Hua remembered the shocked look on Joseph’s face.
“Just what do you think you are doing?”
“I’m sorry. I just…” Joseph stopped, his face flushed pink with embarrassment.
Her hand balled into a fist and she shook it at him. “You leave me alone. Quit following me.”
She caught herself smiling at the image in her mind, her tiny Asian form threatening his six-foot frame.
“I wasn’t. I mean, I was, but,” he paused, hands up as if she held a gun to his chest.
“If you continue, I’ll call the police.” Hua began walking away, but he ran ahead, blocking her path.
“Please. I’m sorry. Let me explain.” He held out a bunch of flowers, dried to perfection, arranged so that the colors blended yellow, gold, red, pink and white, one into the next. They were all roses, perfectly preserved. The aroma was sweet, but it was the adoring look in his eyes that took her breath away.
“I’ve been trying to get the courage to talk to you, but I didn’t know how.”
“So instead you follow me?”
“I work down the street. I started to see you every day on the subway and then I saw where you worked.” His eyes searched her face. “I didn’t know how to approach you, or if you even spoke English.”
She kept her eyes narrowed at him.
“I brought these hoping to catch you.” He held up the flowers again, but she didn’t reach for them. “Will you tell me your name?”
“It means flower.”
A pleased smile grew across his face. “Flower.”
She felt her cheeks go warm under his gaze and decided to change the subject.
“You did this?” She motioned to the bouquet.
“I made them for you.”
Hua let the memory of it work through her. She could see his boyish face, so handsome and fair; his green eyes reflecting worry and hope as she’d finally accepted his flowers.
She finished the tale to Mrs. Lee. “And five months later we were married. Three years after that, we pulled together our life savings and got a loan to buy this shop.” She shrugged and smiled in spite of herself.
“A lovely story. Thank you.” Mrs. Lee finished her tea and stood to leave. “May God bless your marriage.” She took her flowers and left the shop.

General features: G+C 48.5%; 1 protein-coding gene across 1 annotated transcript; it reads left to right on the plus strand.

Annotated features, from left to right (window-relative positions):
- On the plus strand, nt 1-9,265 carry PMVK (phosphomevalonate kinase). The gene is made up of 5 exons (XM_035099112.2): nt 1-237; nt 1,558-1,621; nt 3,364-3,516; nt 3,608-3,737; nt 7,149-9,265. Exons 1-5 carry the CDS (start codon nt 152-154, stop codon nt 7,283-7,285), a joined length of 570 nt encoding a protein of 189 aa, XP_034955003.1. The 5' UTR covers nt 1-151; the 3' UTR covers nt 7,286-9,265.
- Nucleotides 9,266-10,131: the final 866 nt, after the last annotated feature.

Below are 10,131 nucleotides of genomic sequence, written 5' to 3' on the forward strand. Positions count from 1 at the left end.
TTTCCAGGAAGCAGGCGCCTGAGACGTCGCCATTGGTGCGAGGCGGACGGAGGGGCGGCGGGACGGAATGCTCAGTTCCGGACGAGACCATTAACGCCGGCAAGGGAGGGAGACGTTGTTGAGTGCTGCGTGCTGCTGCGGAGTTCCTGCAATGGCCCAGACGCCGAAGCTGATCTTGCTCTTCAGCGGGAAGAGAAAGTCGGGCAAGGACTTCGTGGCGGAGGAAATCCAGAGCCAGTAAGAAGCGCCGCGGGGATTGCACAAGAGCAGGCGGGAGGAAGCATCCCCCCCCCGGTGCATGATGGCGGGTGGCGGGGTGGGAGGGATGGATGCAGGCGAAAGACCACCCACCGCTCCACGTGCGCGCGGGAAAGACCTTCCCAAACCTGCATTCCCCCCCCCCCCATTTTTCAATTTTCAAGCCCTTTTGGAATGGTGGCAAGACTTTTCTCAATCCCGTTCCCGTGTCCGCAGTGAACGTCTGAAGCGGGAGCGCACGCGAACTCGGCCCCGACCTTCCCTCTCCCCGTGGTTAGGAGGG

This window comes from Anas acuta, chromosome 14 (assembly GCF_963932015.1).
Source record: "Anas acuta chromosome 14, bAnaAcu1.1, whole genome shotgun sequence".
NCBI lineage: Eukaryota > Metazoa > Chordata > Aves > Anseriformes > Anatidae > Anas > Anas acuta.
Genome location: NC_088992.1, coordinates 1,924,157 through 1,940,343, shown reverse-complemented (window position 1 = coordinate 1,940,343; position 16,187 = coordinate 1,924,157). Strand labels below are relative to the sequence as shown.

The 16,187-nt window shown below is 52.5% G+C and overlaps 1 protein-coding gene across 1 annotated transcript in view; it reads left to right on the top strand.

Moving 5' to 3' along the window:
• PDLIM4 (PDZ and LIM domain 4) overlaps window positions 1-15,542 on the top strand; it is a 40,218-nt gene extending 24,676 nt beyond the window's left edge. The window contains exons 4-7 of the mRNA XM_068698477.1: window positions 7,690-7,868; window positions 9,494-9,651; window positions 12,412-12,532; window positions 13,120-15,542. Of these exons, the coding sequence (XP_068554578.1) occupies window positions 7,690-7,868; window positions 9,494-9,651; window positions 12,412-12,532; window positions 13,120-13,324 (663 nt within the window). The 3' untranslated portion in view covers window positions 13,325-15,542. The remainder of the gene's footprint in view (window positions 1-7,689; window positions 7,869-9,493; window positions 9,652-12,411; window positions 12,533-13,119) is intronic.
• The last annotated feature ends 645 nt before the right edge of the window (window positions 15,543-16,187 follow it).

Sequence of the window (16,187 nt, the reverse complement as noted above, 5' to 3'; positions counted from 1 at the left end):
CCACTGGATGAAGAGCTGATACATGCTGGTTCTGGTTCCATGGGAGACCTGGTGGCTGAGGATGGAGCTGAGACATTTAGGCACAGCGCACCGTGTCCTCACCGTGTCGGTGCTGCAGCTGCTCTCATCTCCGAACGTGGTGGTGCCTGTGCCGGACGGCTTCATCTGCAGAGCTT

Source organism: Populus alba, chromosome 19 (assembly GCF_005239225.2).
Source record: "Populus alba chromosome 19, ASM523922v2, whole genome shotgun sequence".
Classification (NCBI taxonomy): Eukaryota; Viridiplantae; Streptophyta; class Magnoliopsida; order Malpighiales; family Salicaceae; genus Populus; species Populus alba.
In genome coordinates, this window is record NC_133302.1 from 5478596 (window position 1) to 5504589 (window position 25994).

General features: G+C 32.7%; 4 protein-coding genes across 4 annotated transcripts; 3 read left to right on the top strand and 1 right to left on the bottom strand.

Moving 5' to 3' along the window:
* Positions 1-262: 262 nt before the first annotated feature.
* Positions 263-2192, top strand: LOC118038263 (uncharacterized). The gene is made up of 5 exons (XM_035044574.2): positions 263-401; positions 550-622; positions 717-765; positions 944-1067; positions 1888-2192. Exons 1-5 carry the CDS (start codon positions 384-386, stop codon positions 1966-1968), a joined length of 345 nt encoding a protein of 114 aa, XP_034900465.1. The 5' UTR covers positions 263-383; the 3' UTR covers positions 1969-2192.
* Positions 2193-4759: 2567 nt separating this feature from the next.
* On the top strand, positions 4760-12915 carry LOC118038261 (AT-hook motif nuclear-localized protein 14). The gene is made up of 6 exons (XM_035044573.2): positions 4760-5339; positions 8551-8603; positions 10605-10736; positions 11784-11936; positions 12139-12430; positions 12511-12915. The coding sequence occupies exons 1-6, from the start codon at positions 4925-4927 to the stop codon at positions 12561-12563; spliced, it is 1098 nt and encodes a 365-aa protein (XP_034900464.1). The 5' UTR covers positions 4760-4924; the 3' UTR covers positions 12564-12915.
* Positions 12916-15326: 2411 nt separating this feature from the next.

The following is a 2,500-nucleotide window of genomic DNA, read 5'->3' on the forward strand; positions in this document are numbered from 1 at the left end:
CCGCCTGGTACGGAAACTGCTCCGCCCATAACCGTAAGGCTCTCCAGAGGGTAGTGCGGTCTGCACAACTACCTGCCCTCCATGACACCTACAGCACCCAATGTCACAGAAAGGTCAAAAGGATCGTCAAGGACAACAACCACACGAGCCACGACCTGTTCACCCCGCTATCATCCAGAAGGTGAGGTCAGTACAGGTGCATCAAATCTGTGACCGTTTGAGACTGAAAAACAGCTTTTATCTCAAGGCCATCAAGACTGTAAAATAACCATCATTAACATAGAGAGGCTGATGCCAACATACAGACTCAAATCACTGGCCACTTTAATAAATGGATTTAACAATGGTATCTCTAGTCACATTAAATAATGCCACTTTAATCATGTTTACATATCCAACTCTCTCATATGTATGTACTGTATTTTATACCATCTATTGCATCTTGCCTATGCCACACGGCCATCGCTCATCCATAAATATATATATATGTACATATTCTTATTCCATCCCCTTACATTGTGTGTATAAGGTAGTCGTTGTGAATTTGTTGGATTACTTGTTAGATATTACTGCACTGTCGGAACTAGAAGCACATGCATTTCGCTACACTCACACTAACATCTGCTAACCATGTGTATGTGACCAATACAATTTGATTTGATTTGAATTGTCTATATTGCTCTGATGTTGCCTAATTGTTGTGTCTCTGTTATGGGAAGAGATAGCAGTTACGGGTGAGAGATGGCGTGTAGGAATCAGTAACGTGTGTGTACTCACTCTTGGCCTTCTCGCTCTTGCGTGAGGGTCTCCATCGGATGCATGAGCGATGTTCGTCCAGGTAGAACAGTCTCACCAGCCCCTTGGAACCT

As Hua cleared the table, she looked out the window, and saw Mrs. Lee stop by a man on the corner. He leaned down, bowing to her and she walked past. The man strode up the street towards the shop, his coat collar up against the cold, but she couldn’t see who he was. She put the tea things away and looked up over the doorway. The sign Joseph painted for her hung there. It read, “A flower fades, but true love remains.” She shook her head, wondering how she could have ever believed that.
Just then, the door opened, jingling the bell above it, and in walked the man she’d seen. As he turned down his coat collar, revealing his face, she froze. Joseph. Once again, he stood before her with worry and hope in his eyes. His face was more lined than it used to be, his hair sprinkled with gray at the temples. Yet he still took her breath away.
“Hua, my flower.”
Joseph hadn’t called her that for some time. In fact, she hadn’t seen him in weeks, or heard from him in days. Every call grew more distant, every conversation more strained. All they’d dreamed and worked for was fading away.
“What are you doing here?” She hadn’t meant to sound so accusing, but her anger had gotten the best of her.
“These are for you.” He held out a bouquet of dried roses, twice as large as the one he’d given her all those years ago. “One flower for every year.”
Taking the bouquet, she recognized some of the flowers that had been grown in their private garden. Some of the plants weren’t there anymore. “You must have been collecting these for a long time.”
“Not everyone gets to be married for twenty-five years.”
“What did you say to Mrs. Lee?” She could see the surprise in his eyes. His face fell, like a little boy who’d just been caught breaking the neighbor’s window with a baseball.
“I asked if she would come in today and remind you of how we met.”
“I quit my job.”
Shock and relief rushed through Hua, but did she dare hope?
“I know we decided I should take that job so we’d have a solid retirement, so that in the future our days would be secure.” He took a few steps closer. “But I realized as I put this bouquet together, that soon I would be financially secure, but I’d also be alone.”
He put his hand under her chin, tipping it up to look into her eyes. “I would rather work hard every day by your side, than retire early and have no one to share it with.”
She felt the tears in her eyes spill out, washing away her anger as he brushed them away with his fingers.
“Did the Tuesday shipment come in?” He used a business-like tone, but she could see joy in his eyes.
“Let’s get it unpacked.”
She nodded and started toward the back of the shop. Instead, he blocked her path and pulled her into his arms, his eyes locked on the sign over the door. A flower fades, but true love lasts forever.
She followed his gaze. “Mrs. Lee says we are just beginning.”
“I hope she’s right.” He kissed the top of her head. “Happy anniversary,” he whispered.
Copyright by April McGowan 2010